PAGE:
Communities that integrate transportation and land-use policies are better able to manage growth, improve the efficiency of travel, and contain infrastructure costs. Highways have shaped America's growth—and will continue to do so—but highways have a big problem: congestion. Building more roads rarely solves this problem, at least, not for long, but changes in the way we approach transportation and land-use planning might. This report examines the need for public-sector investment in land-use and transportation development and the tools and techniques planners can use to integrate transportation and land use. It looks at the forces shaping cities and their transportation systems, frameworks for evaluating transportation and land-use policies, and the role of regional comprehensive plans. The book's unique format makes it easy to skim, gleaning the basics and finding the specific information you need. Appendices cover congestion pricing, microeconomic analysis, benefit-cost analysis, and more.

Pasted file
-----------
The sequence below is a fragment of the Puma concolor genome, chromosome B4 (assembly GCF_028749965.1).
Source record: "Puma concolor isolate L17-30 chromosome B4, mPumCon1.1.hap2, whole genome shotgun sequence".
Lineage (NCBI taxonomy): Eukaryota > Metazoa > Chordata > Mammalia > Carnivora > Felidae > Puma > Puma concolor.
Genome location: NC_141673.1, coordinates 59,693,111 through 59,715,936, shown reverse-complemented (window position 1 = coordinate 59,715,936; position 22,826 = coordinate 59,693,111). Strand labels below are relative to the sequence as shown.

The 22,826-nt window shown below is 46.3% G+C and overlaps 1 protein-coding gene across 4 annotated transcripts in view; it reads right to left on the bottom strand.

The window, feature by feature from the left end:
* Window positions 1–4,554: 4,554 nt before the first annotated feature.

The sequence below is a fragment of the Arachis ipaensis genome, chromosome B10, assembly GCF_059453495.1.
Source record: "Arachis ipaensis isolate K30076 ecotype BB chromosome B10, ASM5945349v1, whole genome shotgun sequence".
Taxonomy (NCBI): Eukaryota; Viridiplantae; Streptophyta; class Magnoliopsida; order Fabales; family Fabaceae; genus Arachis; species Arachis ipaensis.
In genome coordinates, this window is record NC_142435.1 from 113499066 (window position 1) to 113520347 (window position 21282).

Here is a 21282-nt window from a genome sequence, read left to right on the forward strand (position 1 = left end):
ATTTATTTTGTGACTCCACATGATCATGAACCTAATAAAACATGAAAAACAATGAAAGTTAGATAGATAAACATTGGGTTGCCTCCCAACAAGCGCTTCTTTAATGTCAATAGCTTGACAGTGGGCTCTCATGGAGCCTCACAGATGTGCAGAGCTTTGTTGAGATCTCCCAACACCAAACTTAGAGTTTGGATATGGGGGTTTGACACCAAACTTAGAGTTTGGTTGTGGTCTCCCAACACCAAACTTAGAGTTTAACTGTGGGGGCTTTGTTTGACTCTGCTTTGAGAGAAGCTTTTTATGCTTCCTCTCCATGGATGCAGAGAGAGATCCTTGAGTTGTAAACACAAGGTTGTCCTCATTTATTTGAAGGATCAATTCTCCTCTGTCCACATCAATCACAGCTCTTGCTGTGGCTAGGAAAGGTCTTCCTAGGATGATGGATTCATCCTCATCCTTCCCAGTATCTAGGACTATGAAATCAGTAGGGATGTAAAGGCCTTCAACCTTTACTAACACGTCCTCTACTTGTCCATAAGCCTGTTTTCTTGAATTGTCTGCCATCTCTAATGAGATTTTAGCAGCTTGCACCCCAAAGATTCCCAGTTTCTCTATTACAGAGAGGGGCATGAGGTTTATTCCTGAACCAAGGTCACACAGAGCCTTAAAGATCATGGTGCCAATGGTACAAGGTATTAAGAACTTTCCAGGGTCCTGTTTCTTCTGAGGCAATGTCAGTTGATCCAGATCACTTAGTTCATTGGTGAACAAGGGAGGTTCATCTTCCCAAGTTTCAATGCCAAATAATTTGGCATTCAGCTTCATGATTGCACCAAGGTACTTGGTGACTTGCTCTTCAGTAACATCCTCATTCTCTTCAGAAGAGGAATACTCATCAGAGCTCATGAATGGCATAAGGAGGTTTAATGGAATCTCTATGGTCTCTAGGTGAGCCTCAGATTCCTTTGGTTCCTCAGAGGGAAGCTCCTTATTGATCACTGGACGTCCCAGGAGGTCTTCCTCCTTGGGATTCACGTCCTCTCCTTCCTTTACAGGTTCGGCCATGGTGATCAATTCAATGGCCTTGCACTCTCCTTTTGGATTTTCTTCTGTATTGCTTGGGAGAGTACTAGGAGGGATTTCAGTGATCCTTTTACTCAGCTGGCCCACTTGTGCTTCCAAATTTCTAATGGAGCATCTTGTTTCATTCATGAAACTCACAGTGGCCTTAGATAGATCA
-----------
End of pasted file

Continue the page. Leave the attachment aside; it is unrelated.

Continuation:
Politics-Social-Sciences, Social-Sciences, Urban-Planning-Development,